|Embossing foil stamping, and diecutting are important and popular graphic arts
processes. I have seen the demand for these three dimensional letterpress
enhancements increase steadily in the last few decades but stamping and embossing
were in use long before movable type was invented. The Chinese used engraved
wooden blocks seven centuries before the advent of letterpress printing.
Archeologists have found embossed coins of copper, silver and gold that pre date
the Greek and Roman empires. Insignia rings, simple hand wrought dies, were used
to press an image into wax for identification and tamper proofing. Long before the
invention of the mechanical press, leather book covers were decorated with hand
stamping, gilding and hand painting, many of which are now museum and library
From simple beginnings, this industry has advanced so far and so quickly that it's
hard for one person do keep up with the varieties of paper, sheet metal, Plastiq Poi
polyester, coating texture, hundreds, if not thousands, of foil finishes, colors,
shades, and hues, and the list goes on! With so much variety, every job is a custom
finish. Your best insurance for achieving high quality and avoiding costly mistakes
is to develop an understanding of the variables of each process through your own
experience, study, and experimentation, and certainly by asking for advice and
sharing your experience and "tricks of the trade" with other craftspeople
|One of your best sources for embossing information is the Foil Stamping and Embossing
Association. FSEA provides educational literature, technical help, and industry
resource information including a list of consultants and experts in management and
supervision. In addition, they host annual seminars.
Every job, from the simplest to the most challenging, will benefit from attention to
the basics, particularly understanding the desired process outcomes.
Embossing is the process of creating raised (relief) designs on a substrate such as
paper, plastic, thin metal, or other kinds of stock on which there may or may not be a
preprinted ink or foil image. The embossing is accomplished by placing a substrate
between an etched or sculpted metal die (female) and a matching counter die (male).
These dies are mounted on a press that exerts enough pressure on the substrate placed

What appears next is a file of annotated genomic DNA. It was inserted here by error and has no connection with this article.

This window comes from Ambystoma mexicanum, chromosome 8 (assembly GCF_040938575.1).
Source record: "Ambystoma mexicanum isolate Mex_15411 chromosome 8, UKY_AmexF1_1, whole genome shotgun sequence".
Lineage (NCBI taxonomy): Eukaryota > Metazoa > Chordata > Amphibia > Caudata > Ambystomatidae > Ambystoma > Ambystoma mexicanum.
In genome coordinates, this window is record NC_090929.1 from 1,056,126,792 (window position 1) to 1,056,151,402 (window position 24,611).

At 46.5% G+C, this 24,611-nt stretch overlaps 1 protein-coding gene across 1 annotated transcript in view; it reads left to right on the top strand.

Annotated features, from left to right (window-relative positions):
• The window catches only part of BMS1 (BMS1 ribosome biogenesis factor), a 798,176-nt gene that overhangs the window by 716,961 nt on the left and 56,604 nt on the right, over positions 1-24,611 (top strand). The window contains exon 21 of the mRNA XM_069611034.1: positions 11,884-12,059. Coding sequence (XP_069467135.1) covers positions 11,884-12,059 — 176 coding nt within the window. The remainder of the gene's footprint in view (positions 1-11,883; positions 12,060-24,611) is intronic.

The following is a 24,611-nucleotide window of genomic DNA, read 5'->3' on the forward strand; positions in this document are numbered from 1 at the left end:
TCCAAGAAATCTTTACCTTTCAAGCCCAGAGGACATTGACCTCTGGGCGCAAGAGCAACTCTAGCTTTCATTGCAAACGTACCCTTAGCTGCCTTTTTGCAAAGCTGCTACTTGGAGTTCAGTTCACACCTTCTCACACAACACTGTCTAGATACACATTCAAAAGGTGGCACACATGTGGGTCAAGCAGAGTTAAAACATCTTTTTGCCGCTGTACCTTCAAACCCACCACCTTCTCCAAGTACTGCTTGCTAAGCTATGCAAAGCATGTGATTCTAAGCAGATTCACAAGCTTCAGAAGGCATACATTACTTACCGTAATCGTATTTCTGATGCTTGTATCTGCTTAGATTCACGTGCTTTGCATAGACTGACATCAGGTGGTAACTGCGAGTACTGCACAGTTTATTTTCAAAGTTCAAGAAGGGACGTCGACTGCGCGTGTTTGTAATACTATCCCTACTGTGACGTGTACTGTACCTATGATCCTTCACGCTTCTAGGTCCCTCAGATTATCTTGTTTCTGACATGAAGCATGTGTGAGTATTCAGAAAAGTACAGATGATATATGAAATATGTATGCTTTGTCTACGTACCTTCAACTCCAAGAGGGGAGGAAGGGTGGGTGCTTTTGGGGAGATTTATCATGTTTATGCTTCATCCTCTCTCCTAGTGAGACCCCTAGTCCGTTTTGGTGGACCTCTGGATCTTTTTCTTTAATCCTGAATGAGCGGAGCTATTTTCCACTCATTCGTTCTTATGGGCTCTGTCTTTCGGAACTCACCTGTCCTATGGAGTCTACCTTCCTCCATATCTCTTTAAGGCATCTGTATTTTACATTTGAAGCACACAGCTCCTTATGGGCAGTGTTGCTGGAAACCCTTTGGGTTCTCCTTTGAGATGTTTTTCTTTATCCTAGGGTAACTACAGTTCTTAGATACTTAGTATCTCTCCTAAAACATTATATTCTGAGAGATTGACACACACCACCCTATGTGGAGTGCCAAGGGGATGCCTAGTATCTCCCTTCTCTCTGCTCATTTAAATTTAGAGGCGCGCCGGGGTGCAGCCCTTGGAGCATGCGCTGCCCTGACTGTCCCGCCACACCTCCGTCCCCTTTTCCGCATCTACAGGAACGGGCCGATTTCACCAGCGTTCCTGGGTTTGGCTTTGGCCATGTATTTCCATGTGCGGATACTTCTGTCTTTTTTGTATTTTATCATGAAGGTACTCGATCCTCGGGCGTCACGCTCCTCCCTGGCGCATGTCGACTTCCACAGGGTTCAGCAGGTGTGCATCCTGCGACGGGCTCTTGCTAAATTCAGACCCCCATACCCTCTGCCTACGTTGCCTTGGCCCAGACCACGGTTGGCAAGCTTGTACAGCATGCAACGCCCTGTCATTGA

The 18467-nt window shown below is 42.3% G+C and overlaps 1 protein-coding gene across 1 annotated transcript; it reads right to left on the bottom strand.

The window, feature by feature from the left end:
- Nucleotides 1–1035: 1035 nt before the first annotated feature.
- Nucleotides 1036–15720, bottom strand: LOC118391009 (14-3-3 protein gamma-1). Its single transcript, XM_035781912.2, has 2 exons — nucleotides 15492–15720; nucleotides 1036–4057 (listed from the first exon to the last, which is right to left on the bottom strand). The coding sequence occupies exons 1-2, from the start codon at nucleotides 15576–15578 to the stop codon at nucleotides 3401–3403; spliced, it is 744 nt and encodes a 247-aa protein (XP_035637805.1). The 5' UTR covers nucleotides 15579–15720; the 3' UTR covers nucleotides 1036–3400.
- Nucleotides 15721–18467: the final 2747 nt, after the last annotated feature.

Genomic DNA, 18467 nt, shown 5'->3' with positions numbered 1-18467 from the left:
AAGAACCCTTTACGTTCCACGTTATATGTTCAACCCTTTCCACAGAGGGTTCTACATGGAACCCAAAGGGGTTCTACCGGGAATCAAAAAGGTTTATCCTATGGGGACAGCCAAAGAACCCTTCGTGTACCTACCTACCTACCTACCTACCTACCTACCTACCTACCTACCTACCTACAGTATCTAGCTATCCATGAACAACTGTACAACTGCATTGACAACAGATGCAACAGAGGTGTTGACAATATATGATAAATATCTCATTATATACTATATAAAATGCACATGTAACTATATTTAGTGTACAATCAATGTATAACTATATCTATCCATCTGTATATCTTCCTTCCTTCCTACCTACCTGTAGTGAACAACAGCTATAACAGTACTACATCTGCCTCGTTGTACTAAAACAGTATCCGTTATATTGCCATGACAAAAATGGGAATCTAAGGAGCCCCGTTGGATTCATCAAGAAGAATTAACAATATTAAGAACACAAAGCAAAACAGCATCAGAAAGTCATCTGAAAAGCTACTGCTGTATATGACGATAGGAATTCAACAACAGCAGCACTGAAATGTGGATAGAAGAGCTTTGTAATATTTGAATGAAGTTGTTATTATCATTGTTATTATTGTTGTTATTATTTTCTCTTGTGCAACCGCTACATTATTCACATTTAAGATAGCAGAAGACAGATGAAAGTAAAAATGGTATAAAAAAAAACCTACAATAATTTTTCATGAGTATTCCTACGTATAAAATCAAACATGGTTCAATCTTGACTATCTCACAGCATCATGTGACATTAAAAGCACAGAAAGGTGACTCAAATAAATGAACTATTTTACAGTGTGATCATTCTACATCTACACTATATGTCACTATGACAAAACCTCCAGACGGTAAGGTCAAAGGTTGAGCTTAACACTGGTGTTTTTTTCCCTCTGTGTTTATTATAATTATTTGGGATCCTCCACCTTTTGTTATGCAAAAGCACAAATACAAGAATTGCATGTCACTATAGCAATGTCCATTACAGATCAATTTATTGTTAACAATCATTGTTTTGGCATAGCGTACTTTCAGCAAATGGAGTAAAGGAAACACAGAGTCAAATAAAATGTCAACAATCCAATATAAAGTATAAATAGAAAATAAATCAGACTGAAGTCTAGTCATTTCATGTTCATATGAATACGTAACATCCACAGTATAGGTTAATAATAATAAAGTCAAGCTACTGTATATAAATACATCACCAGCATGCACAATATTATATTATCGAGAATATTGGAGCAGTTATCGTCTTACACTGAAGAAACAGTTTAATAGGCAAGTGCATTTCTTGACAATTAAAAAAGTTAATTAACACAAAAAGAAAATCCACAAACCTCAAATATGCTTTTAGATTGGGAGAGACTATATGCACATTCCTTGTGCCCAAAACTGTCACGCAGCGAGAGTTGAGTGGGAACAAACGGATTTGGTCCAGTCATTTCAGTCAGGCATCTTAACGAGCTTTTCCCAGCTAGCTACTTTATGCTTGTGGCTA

between the dies to press the image into the chosen stock, quite literally reforming
the fibers of the substrate. 'Ibis is generally accomplished using heat transferred
from the press to the platen through the die, but can also be performed without heat in
what is referred to as "cold embossing."
Debossing is the same process, but the dies are produced in reverse of the above to
create an image that is lowered or indented into the substrate.
|Foil Embossing is creating a reliefimage and simultaneously applying
foil using a die specially produced for this combination process.
Blind Embossing/Debossing is creating the relief without any ink or foil decoration.
Membrane Embossing is creating a raised or lowered image on an especially durable
substrate such as polyester or polycarbonate for overlay switches and other commercial
The variety of materials and finishes available to produce any job gives you lots of
choices to offer your customers. It can also give you lots of headaches in figuring out
how to make it all come out right when you mix elements of each particular job. For
instance, the finish of a paper, or its weight, might not be compatible with the depth or
bevel edges of the die, causing the paper to pull, stick, crack, or shear, or at least, an
unevenly distributed impression. Although you may have used the same shallow embossing die
with good results on both 24# letterhead and 80# business cards, generally speaking there
aren't any sure or consistent formulas on which you can rely. When you get into more
complex jobs, it is much more difficult to know how the combinations of press, substrate,
dies, inks, foils, and even operator experience will interact.
My suggestion is to start each job by communicating and working with everyone
involved in layout,